I had two micros when I was growing up: the SAM Coupé and the Acorn Electron.
The SAM Coupé has a 512x192 mode much like you discuss. It actually makes the display physically wider than a Spectrum though, pixels being approximately 1.25 times as wide as tall.
The Acorn Electron inherits full 80-column 640x256 video from its progenitor, the BBC Micro.
In both cases my recollection, across the TVs we had in the house during the early '90s, is that the high-resolution text was legible but uncomfortable. I spent a lot of time programming on the SAM in particular (because it's so much nicer when there's a floppy drive) but don't recall spending all that much time in its high-resolution mode.
To go beyond the qualitative, it just so happens that I'm an emulator author and that one of those includes an emulation of the Acorn Electron and is capable of displaying its output via a composite signal. This isn't one of those hacky "PAL filters" that tries to post-process a frame according to what I and an echo chamber feel like a TV did, it really generates a real composite signal, then really decodes it. So colour artefacts, frequency limits, occur naturally and accurately. Apologies for the sales pitch, but I hope it explains why I think the screenshot below is relevant to the conversation — that's what happens when I simulate the Electron's 640-pixel video mode via a composite signal.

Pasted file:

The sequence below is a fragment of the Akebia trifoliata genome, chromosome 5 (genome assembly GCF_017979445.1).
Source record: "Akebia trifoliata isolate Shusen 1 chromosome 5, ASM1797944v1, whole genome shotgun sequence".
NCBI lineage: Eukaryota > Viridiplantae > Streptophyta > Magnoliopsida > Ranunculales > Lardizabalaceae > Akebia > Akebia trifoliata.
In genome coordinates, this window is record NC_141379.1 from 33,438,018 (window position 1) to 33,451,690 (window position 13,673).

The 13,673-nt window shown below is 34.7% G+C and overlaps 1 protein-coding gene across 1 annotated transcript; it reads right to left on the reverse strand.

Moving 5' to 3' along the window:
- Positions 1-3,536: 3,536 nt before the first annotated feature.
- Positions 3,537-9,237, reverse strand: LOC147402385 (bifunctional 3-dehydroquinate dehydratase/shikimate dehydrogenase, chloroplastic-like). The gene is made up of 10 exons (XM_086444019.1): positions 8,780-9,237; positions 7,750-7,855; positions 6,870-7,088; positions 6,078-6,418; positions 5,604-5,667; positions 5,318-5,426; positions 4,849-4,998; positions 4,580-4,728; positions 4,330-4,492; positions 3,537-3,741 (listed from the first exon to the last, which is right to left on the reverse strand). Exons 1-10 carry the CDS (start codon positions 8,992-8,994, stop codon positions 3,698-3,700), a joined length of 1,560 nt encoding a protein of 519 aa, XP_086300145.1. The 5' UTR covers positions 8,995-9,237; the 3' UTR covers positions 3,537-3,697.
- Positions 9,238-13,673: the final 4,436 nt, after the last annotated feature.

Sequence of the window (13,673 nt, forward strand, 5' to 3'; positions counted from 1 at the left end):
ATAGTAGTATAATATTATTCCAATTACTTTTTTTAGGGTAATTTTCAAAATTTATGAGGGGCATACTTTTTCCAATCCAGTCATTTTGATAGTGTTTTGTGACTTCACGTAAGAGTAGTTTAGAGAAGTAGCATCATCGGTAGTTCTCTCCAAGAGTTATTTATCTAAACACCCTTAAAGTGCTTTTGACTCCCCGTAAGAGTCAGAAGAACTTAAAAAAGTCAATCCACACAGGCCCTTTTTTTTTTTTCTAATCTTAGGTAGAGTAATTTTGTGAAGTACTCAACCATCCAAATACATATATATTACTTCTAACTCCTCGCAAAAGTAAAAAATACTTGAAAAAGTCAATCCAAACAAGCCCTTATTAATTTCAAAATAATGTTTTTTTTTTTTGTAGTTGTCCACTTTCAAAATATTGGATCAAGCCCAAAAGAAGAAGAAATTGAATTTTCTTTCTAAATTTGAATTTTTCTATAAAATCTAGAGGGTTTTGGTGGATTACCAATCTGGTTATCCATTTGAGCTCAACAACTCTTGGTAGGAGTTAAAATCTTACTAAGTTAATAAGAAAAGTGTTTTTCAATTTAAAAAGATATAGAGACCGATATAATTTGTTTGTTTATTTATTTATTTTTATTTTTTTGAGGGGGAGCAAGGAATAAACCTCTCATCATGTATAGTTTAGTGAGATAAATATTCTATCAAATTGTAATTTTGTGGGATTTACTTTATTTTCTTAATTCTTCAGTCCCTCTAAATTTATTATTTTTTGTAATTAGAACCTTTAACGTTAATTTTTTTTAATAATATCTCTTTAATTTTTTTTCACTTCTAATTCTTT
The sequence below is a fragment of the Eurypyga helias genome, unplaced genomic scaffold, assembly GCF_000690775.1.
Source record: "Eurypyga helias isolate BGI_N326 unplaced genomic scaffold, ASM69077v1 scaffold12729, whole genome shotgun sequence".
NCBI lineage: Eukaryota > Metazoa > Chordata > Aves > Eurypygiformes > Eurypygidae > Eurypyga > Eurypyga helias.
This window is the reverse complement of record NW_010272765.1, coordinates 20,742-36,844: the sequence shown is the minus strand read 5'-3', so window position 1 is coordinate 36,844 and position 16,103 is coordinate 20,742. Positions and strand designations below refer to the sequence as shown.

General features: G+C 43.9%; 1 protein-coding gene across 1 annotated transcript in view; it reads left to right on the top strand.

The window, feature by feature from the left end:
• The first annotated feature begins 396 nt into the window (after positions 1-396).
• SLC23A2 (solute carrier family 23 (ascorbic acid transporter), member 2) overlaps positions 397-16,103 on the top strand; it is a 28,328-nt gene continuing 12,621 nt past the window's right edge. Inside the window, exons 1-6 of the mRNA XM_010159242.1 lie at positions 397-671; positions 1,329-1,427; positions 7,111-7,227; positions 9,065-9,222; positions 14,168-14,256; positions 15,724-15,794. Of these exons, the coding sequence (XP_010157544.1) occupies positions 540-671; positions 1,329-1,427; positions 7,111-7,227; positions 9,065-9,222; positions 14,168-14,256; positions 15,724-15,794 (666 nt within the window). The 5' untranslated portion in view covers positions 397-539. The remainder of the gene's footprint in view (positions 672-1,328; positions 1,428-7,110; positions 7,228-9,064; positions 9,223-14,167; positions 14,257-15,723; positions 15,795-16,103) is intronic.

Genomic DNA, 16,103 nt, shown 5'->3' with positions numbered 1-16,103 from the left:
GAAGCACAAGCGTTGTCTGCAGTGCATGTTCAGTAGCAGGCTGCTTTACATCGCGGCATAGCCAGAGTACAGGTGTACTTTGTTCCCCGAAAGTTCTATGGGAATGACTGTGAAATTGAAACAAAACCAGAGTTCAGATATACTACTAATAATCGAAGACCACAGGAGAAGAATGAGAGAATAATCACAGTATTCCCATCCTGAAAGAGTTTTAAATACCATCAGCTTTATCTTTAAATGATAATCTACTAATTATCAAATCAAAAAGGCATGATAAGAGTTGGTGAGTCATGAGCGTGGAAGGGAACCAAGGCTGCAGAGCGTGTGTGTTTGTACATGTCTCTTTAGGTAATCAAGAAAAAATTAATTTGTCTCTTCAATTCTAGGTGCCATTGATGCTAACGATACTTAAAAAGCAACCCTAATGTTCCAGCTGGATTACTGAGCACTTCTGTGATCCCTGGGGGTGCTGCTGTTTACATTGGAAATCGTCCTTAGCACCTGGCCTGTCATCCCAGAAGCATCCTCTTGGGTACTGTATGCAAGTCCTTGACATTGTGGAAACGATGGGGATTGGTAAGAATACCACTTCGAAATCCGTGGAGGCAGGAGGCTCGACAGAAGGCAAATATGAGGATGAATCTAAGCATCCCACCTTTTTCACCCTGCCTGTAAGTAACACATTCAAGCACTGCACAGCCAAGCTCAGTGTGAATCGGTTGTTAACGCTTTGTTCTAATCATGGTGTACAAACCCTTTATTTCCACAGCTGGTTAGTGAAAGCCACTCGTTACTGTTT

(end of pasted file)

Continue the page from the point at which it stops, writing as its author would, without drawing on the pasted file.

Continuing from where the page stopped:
Honestly, it looks worse than it is when pictured statically, as the PAL colour clock is out of phase with the pixel content, so it sort of swims frame by frame: the colour fringing moves around and your brain is able to get a little more of the form than it can from just a static shot.
NTSC is even more limiting than PAL: due to a different trade-off between available spectrum and quality of signal, the luminance part of the signal can contain only around 80% as much detail.
The Apple II, which acquired an 80-column mode not too long after launch, gained a quick fix for that: in text mode it declines to provide a colour burst. The colour burst is the part of a composite signal that tells a TV both the the current colour phase and indicates that this is a colour-encoded signal. High-end sets born into a world where they might receive a colour or black and white signal can use knowledge that what they're showing is black and white to apply less filtering to the signal. But all sets should decline to decode colour, so you should at least be spared the colour fringing.
Also, cheap black and white sets will usually give a much better picture: they make no effort whatsoever to remove the colour subcarrier. You get a full-frequency image. If the source image is black and white then that can be exactly as good an image as a real monitor. If it has colours then you'll see some chroma dots around, but both PAL and NTSC subcarriers were selected to reduce their visibility: that's why they're out of phase with the scanning frequency.